The addition of duraplasty to posterior fossa decompression in the surgical treatment of pediatric Chiari malformation Type I: A systematic review and meta-analysis of surgical and performance outcomes

Victor M. Lu, Kevin Phan, Sean P. Crowley, David Daniels

Research output: Contribution to journalReview article

20 Citations (Scopus)

Abstract

OBJECTIVE Surgery is the definitive treatment of Chiari malformation Type I (CM-I). It involves posterior fossa decompression, which can be performed along with C-1 laminectomy, reconstructive duraplasty, or tonsil shrinkage. The aim of this study was to provide an updated systematic review and meta-analysis of the latest available evidence regarding posterior fossa decompression only (PFDO) versus posterior fossa decompression with duraplasty (PFDD) in the treatment of CM-I in children. METHODS A literature search was performed in compliance with the PRISMA (Preferred Reporting Items for Systematic Reviews and Meta-Analyses) guidelines for article identification, screening, eligibility, and inclusion. Relevant articles were identified from 6 electronic databases from their inception to April 2016. These articles were screened against established criteria for inclusion into this study. RESULTS From 12 relevant studies identified, 1492 pediatric patients treated via PFDD were compared with 1963 pediatric patients treated by PFDO for CM-I. PFDD was associated with greater overall clinical improvement (p = 0.0009), along with longer length of stay (p < 0.0001) and more postoperative complications (p = 0.0001) compared with PFDO. No difference was observed between PFDD and PFDO in terms of revision surgery incidence (p = 0.13), estimated blood loss (p = 0.14), syrinx improvement (p = 0.09), or scoliosis improvement (p = 0.95). CONCLUSIONS It appears that the addition of duraplasty to posterior decompression in the definitive treatment of CM-I in children may alter surgical and performance outcomes. In particular, parameters of overall clinical improvement, length of stay, and postoperative complication may differ between children undergoing PFDD and those undergoing PFDO. Current evidence in the literature is of low to very low quality that, as of yet, has not been able to completely control for inherent selection bias both in study design and surgeon preference. Future, large prospective registries and randomized controlled trials are warranted to validate the findings of this study.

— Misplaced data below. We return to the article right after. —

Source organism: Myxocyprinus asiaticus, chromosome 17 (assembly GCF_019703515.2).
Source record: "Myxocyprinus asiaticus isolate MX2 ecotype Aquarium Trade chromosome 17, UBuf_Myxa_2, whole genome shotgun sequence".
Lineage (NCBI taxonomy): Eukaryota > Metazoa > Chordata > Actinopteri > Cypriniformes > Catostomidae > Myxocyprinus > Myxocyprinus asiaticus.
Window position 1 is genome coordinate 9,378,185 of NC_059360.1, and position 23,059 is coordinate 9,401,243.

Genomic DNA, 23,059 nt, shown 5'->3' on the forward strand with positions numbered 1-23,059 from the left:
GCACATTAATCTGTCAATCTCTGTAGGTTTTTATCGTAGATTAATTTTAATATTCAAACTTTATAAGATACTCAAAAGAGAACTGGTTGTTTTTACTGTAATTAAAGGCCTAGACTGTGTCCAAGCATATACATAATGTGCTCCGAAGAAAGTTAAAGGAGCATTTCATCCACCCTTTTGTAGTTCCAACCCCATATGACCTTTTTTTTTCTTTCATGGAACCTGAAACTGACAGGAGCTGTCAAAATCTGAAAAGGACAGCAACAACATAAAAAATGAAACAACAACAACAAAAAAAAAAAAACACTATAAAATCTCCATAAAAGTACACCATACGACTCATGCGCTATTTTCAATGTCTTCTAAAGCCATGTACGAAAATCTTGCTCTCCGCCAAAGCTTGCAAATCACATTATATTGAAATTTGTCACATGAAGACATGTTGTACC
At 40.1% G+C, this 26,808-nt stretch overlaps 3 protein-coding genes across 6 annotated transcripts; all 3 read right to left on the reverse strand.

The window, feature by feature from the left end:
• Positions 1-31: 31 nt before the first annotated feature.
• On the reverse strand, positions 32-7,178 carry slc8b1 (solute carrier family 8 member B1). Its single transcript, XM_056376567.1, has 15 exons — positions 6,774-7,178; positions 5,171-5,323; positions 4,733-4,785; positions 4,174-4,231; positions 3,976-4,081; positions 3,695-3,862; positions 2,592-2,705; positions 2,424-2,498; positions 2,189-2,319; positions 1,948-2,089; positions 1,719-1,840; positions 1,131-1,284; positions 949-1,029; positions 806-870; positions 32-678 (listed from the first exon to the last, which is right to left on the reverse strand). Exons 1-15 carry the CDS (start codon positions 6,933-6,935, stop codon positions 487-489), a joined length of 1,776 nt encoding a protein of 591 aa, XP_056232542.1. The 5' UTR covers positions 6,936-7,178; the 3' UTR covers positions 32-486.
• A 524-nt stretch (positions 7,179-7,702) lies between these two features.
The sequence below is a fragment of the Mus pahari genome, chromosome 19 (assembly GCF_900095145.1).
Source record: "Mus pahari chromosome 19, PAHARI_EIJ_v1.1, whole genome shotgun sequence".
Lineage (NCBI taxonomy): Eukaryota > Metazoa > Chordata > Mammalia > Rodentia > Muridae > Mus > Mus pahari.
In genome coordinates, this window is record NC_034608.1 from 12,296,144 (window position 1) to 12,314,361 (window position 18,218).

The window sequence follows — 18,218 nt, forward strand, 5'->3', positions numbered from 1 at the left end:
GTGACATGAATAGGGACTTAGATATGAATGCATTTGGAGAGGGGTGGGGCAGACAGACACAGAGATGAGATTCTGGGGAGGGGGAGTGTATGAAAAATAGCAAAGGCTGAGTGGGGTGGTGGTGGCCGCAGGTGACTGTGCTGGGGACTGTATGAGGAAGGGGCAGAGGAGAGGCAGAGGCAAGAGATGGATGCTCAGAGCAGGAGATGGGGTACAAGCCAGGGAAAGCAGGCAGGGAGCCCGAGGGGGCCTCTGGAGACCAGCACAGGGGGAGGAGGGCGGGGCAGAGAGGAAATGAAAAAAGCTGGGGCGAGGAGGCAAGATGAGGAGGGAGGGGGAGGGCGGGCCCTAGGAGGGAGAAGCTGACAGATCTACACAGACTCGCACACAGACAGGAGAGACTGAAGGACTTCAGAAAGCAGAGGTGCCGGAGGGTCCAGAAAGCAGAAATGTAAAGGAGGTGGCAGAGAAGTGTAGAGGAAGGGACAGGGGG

Original languageEnglish (US)
Pages (from-to)439-449
Number of pages11
JournalJournal of Neurosurgery: Pediatrics
Volume20
Issue number5
DOIs
StatePublished - Nov 1 2017

Fingerprint

Arnold-Chiari Malformation
Surgical Decompression
Decompression
Meta-Analysis
Pediatrics
Therapeutics
Length of Stay
Laminectomy
Selection Bias
Palatine Tonsil
Syringes
Scoliosis
Reoperation
Registries

Keywords

  • Chiari malformation
  • Decompression
  • Dural graft
  • Duraplasty
  • Meta-analysis
  • Pediatrics
  • Surgery
  • Systematic review

ASJC Scopus subject areas

  • Surgery
  • Pediatrics, Perinatology, and Child Health
  • Clinical Neurology

Cite this

@article{5f83f2580a2044f5a7d28fb3243fefc9,
title = "The addition of duraplasty to posterior fossa decompression in the surgical treatment of pediatric Chiari malformation Type I: A systematic review and meta-analysis of surgical and performance outcomes",